Retirement is a hot issue at the Capitol this year. The only people not affected: retirees.
Sound off on the important issues at
The state Public Employee Retirement System, known as PERS, and the Teacher Retirement System, TRS, are both running deficits totaling as much as $10 billion, although the numbers are in some dispute.
They're looming over new Gov. Sarah Palin and the 25th Alaska Legislature, threatening to soak up any surplus state revenues in this and future years.
Palin says the state can afford this year to pick up the tab. She's proposed spending $207 million to pick up school districts' extra costs this year, and $77 million to help local governments deal with the increase. The state itself faces an extra $178 million in its own costs.
One thing the governor and legislators from both parties agree upon is that the state will honor its commitments to its retirees. For current government employees, however, raises may be crimped. Citizens may see services cut to cope with the costs.
This year, the state has the benefit of high oil prices, earlier up to the mid-$70s per barrel, to fund Palin's proposal. Not only are oil prices declining now, however, so is production.
Palin has warned that that will threaten the state's ability to shoulder those costs.
"The state cannot sustain this level of spending," she said. "We can do this because we have a surplus today."
The deficits came to light as new estimates for future retirement and retiree health costs were developed in recent years.
Each city, school district and government entity is hit differently. In Juneau, the state's consultants calculated that the city's assets in the retirement system amounted to $22 million, while its liabilities were $105 million.
"It's a very big deal for Juneau," said City Manager Rod Swope.
The city once paid as little as 6 percent of payroll for retirement. As the problems became known, rates for cities and school districts were jacked up.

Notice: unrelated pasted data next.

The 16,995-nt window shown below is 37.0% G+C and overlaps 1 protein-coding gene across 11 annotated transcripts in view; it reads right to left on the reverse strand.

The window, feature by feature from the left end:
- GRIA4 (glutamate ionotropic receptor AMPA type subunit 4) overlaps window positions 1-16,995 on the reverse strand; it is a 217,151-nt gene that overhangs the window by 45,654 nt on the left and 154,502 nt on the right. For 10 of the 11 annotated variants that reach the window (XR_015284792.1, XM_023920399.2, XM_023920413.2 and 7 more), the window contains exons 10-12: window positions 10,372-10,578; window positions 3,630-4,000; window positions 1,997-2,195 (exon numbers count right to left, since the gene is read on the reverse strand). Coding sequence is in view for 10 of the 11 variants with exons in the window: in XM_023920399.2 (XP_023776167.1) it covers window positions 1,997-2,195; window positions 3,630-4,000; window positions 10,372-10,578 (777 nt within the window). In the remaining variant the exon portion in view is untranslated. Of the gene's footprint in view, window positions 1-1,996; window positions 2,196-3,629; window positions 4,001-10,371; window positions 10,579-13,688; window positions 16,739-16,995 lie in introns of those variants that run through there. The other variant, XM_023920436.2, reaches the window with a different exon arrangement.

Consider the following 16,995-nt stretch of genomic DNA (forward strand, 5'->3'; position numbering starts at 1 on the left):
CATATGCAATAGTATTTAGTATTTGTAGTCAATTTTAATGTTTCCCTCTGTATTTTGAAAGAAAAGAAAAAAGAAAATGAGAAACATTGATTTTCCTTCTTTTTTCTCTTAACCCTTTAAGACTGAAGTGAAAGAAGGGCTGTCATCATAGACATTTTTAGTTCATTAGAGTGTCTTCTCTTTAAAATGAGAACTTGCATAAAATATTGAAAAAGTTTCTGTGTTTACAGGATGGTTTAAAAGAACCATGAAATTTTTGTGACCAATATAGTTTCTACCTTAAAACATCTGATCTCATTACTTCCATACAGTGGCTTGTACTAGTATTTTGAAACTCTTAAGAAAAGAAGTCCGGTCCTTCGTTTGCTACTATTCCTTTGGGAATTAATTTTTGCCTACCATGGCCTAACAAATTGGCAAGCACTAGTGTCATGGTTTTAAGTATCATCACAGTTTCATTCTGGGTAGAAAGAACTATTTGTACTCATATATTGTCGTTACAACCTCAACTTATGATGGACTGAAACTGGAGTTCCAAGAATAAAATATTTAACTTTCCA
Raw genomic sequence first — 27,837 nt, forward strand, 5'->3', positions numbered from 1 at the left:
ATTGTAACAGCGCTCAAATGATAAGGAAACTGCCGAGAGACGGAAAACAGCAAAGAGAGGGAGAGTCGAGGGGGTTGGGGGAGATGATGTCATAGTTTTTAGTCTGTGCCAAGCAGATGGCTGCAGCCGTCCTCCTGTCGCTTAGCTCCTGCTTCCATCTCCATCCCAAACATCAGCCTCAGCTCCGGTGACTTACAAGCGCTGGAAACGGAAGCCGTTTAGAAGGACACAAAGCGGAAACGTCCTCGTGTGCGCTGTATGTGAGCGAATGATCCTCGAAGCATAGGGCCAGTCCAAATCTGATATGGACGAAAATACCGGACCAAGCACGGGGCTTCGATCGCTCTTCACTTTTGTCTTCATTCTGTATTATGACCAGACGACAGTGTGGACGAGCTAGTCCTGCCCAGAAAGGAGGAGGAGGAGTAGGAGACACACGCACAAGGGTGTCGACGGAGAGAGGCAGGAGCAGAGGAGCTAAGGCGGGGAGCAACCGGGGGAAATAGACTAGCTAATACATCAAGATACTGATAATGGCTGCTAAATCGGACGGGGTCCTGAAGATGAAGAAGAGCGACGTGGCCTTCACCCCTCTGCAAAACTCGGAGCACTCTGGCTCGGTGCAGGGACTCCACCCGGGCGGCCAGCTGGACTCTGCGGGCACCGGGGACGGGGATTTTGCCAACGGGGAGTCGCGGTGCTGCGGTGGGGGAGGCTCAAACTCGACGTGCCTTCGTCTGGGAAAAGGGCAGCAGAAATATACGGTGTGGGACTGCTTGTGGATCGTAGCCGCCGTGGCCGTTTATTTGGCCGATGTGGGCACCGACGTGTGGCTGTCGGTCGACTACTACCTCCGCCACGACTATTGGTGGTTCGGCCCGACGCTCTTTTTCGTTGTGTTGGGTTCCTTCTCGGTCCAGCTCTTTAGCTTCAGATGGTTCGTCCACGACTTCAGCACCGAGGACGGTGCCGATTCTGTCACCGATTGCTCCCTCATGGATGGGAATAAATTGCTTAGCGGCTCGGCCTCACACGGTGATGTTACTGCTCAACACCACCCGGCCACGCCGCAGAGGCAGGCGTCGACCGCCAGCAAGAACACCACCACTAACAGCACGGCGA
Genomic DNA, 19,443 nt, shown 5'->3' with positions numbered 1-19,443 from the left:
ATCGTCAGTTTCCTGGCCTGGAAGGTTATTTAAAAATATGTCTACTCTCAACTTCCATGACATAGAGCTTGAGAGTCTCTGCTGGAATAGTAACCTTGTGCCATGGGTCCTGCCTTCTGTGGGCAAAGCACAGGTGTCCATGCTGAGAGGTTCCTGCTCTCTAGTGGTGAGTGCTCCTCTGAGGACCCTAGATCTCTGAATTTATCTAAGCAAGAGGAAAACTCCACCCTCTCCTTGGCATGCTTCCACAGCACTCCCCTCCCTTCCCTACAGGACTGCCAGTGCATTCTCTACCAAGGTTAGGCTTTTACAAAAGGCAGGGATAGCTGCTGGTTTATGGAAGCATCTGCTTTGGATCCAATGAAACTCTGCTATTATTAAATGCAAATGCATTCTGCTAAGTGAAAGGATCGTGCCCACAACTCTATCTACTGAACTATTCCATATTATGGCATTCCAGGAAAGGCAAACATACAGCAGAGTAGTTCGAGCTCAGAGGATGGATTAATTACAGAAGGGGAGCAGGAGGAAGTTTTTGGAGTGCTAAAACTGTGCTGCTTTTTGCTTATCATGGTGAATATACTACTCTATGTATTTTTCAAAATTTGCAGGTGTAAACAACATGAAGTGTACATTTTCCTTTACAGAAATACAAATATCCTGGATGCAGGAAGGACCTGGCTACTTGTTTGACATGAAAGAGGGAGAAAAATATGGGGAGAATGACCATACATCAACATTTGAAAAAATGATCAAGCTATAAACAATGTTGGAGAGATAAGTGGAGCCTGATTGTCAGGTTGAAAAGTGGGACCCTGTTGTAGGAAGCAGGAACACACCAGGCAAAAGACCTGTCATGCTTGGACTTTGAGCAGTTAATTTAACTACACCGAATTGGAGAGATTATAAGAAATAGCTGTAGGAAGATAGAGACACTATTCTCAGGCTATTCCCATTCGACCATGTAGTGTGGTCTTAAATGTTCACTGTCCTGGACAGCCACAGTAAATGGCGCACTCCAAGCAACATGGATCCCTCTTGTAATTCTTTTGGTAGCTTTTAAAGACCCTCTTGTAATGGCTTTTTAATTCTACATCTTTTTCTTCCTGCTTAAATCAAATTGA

Juneau's rate went up to 11 percent, then 16 percent and then 21 percent in successive years.
This year's rate was figured at 42 percent before Palin agreed the state should cover the increase.
State Rep. Beth Kerttula, D-Juneau, supported Palin's decision.
"The state does have a responsibility," she said. "We did create the (retirement) plan."
Swope said Juneau officials had no idea they were paying too little when they were paying only 6 percent.
"To tell you the truth, we didn't even think about it," he said.
All across the state, the assumption was the state was watching what its future costs would be.
"They were managing the program, presumably they were keeping track of it," Swope said.
Kerttula said the Legislature made a mistake last year when it revamped the state retirement system at the behest of then-Gov. Frank Murkowski.
"Gov. Murkowski took out long-time public servants who really understood what was happening," and put in his own people, she said.
Teachers union officials who watched the process agreed.
"It was very ideologically driven," said Brian Bjork, President of National Education Association-Alaska.
Bjork said White House officials trying to privatize Social Security were calling Alaska legislators to press for a 401k-type system. Republican California Gov. Arnold Schwarzenegger was proposing something similar.
Both the federal and California efforts failed. However, Alaska shifted its system, in a close vote along party lines.
Now, said Kerttula, also the House minority leader, the problem is worse because new state employees are no longer paying into the state's system.
"No more money is coming in, you are going to crash the whole system," she said.
Sen. Bert Stedman, R-Sitka, who was one of the backers of last session's reform efforts, denied that they did much to increase the problem.
"The new employees don't contribute to unfunded liability," he said. "There is an effect, but it is a fairly small effect."
Given what was passed last year, Kerttula said, Palin is on the right track with her solution for this year.
"We've got to put a finger in the dike," she said. "But that begs the question, what are we going to do next year?"
The city hit hardest is Fairbanks, and its finance director Michael Lamb is recognized as one of the state's top experts on the issue.
"The state is the only one with the fiscal wherewithal to deal with that kind of debt."
The governor's office is still working on a long-term plan and talking with as many groups as possible, said Charles Fedullo, spokesman for Palin.
They're also watching the Legislature, where the issue is likely to be addressed as well.
Pat Forgey can be reached at email@example.com.
© 2018. All Rights Reserved. | Contact Us